In my last Greentech Media article, I looked at the limitations of top-down energy efficiency programs and began to lay out a pathway toward a market where energy efficiency is treated as a tradable resource, spurring business model innovation and private investment.
Such a model will free states, utilities and regulators from the thankless job of providing top-down management of every step in the efficiency process, and instead let them do what they do best: regulate markets, manage energy procurement and protect consumers.
The frequently used analogy of energy efficiency being “low-hanging fruit” is misleading. If energy efficiency were in fact easy to pick like a ripe apple on a low branch, after 40 years of programs, more of it would have been picked. Instead, it is much more like wild strawberries — it takes lots of people on their hands and knees a long time to fill a basket.
With well over 100 million existing buildings in the United States to retrofit, energy efficiency needs all hands on deck, rather than a top-down approach. There is no single right answer to driving consumer demand, nor one perfect retrofit model, business model or financial product that can be applied to every building or owner. Scale in energy efficiency will come from aligned interests and a marketplace competing to fill many baskets with valuable savings.
Under even the most optimistic assessments, the current trajectory of public spending on energy efficiency is only a small fraction of the trillions of dollars needed to achieve its potential. A new path forward is necessary to increase consumer demand, reward innovation and drive private capital investment.
Transitioning toward regulated markets does not mean that utility billpayer or taxpayer funds should stay out of energy efficiency — nor that the private sector and markets will work magic without consequences. On the contrary, we need a massive expansion in energy-efficiency investment into a well regulated market that leverages billpayer and taxpayer funding as a way to animate markets.
This article explores a path forward that leverages the power of the market and advances in technology and business models to increase demand for, and investment in, energy efficiency.
Energy efficiency as a resource
When it comes to keeping the lights on and reducing emissions, "negawatts" of energy efficiency are every bit as valuable and significantly cheaper than generating energy. However, unlike power generation, energy efficiency lacks markets that value energy savings as a resource — equivalent to power plants being paid for the energy they produce.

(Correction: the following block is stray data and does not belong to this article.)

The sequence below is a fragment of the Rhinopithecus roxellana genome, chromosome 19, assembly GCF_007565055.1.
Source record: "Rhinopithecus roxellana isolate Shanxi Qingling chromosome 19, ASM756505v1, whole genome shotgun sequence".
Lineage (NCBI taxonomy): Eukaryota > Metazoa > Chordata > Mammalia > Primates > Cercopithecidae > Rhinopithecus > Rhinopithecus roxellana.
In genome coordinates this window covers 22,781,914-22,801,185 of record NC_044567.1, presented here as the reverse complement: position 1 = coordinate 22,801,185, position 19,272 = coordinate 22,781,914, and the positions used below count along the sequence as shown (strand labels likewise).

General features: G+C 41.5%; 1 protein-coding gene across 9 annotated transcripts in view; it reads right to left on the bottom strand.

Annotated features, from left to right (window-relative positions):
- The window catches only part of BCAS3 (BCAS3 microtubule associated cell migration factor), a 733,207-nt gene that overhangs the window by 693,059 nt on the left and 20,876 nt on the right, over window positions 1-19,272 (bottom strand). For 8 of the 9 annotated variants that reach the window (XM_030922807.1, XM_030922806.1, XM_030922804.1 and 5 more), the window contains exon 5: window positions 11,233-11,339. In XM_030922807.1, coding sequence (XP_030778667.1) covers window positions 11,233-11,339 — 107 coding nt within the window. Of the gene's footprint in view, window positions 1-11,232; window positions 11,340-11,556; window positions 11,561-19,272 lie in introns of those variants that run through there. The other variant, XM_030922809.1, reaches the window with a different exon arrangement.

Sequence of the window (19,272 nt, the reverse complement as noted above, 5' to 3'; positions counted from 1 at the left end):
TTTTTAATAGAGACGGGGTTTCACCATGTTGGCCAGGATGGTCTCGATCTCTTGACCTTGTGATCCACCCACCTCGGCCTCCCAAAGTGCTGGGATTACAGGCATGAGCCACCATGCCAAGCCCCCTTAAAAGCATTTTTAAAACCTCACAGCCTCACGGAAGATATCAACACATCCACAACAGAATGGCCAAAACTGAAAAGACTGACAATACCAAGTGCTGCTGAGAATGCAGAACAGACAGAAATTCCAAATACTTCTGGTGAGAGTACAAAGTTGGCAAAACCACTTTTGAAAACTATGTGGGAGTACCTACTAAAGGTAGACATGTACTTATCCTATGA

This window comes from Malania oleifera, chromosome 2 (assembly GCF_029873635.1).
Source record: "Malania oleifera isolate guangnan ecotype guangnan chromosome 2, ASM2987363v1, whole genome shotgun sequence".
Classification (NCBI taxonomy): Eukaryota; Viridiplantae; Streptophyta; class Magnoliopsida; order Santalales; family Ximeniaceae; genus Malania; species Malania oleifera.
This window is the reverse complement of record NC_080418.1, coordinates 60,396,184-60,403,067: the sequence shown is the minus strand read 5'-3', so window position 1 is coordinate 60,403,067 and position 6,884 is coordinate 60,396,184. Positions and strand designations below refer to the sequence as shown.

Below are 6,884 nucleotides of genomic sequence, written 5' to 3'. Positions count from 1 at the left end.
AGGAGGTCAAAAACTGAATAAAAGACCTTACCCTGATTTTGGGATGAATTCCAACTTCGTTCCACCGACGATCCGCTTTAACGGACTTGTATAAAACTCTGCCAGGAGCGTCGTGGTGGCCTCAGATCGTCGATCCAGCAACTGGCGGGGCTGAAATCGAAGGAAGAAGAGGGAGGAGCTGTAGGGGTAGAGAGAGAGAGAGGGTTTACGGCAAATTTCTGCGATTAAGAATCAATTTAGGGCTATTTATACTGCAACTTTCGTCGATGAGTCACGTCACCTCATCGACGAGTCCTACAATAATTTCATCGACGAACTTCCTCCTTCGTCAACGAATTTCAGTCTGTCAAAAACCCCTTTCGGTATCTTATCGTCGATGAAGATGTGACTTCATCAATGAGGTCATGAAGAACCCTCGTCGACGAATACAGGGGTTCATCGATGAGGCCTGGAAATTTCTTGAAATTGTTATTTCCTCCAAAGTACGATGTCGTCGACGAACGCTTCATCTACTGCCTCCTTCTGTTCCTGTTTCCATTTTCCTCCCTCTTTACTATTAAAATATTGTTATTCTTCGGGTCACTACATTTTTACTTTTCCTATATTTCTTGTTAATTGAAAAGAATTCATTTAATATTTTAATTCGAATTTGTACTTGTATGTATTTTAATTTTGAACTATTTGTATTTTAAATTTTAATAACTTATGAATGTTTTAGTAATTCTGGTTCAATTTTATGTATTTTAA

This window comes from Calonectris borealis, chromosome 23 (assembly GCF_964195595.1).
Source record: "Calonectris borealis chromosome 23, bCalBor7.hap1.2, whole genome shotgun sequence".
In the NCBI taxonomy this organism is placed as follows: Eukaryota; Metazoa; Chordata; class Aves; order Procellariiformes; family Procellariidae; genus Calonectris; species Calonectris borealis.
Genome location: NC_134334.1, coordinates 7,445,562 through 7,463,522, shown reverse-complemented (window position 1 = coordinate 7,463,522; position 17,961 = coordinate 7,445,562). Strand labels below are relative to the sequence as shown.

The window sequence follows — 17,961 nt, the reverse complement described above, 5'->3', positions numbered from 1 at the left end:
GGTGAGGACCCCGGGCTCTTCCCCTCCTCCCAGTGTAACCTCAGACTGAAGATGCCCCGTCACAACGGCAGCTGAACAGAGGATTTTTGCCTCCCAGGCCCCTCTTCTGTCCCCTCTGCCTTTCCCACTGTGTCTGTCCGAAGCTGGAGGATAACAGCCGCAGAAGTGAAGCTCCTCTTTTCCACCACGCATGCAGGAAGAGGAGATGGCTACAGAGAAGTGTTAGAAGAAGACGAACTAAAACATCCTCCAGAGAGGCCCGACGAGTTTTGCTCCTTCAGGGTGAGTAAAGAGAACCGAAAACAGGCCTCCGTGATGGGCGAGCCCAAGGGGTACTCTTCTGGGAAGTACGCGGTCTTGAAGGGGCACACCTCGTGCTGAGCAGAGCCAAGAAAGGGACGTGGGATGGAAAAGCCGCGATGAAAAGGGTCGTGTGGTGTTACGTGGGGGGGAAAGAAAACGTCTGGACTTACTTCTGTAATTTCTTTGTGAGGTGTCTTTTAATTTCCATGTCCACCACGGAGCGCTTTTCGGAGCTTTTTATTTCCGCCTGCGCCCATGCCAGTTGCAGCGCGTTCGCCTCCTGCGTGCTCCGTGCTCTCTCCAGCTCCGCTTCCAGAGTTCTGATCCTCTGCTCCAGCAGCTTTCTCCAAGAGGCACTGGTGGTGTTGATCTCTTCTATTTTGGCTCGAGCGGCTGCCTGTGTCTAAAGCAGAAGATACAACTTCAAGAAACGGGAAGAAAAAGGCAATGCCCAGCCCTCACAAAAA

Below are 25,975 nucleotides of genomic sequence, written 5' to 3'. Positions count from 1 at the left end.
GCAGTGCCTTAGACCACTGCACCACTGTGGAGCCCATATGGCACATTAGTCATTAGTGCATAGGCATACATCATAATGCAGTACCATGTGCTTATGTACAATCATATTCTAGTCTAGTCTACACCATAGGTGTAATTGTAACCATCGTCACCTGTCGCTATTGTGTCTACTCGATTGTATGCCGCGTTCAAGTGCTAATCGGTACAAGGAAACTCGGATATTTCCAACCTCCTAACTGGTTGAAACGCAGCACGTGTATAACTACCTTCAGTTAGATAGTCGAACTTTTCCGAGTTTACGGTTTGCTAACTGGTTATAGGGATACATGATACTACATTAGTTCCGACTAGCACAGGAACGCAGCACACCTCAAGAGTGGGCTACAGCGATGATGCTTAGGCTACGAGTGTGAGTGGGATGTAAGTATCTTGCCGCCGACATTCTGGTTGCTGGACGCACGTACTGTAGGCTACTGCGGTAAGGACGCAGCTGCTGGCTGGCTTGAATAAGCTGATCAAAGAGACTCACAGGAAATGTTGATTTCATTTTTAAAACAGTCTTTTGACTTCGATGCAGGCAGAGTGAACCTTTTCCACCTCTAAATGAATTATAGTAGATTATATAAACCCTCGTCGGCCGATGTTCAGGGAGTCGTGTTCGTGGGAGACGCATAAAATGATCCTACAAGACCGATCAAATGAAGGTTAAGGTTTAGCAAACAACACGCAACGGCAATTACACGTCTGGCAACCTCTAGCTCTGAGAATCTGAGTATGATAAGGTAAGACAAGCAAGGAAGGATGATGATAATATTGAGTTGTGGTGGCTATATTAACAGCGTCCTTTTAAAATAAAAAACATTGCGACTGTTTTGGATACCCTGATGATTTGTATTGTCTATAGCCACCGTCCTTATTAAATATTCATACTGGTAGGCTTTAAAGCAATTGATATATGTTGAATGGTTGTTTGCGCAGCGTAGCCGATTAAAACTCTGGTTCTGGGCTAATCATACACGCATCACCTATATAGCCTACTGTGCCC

Power generators finance their investments based on future cash flows from selling energy, also known as project finance. If energy efficiency is going to play its part in the new utility paradigm, it’s time we start financing it like an energy infrastructure investment.
It’s about putting everyone into the right roles. Utility programs and regulators can focus on consumer protection, ensuring fair trade, as well as focusing on the design and regulation of market systems that align incentives with the public good and grid reliability. This will leave the private sector to do what it does best: drive innovation through competitive markets.
Solar is an example we can follow
The solar industry’s explosive growth is a great example of how markets can drive rapid innovation and consumer demand.
While it is easy to give all the credit to the falling price of panels and the widespread adoption of subsidies, this only tells part of the story. Solar firms have been successful in driving down soft costs even as module prices stay flat. The acceleration in the solar market can in large part be attributed to business-model innovation that has come in the form of solar leasing and power-purchase agreements offering zero upfront costs and guaranteed results.
If one were to look back at the solar market just 10 years ago, it was a sleepy industry with a handful of small companies and very little financing outside of home equity loans. The advent of California net energy metering was the turning point for solar in 2006, which, when coupled with direct incentives, paved the way for the industry as it exists today. With the California Solar Initiative (CSI) now in the past, and the end of the federal Investment Tax Credit (25D) looming, a vibrant market has emerged to take the place of programs, with a massive increase in private investment of 175 percent in 2014, boosting the total to $26.5 billion.
What would it take for energy efficiency to scale like solar?
Some argue that energy efficiency is different from solar, because unlike solar, with efficiency, marginal costs increase as savings get deeper. However, energy efficiency’s version of the solar cost curve is already happening in lighting, smart thermostats, and a host of innovative business models, including property-assessed clean energy (PACE), which delivered energy efficiency and solar to 25,000 homeowners in California in 2014, totaling $500 million — more than double the volume of the statewide Energy Upgrade California Home Upgrade program during the same period.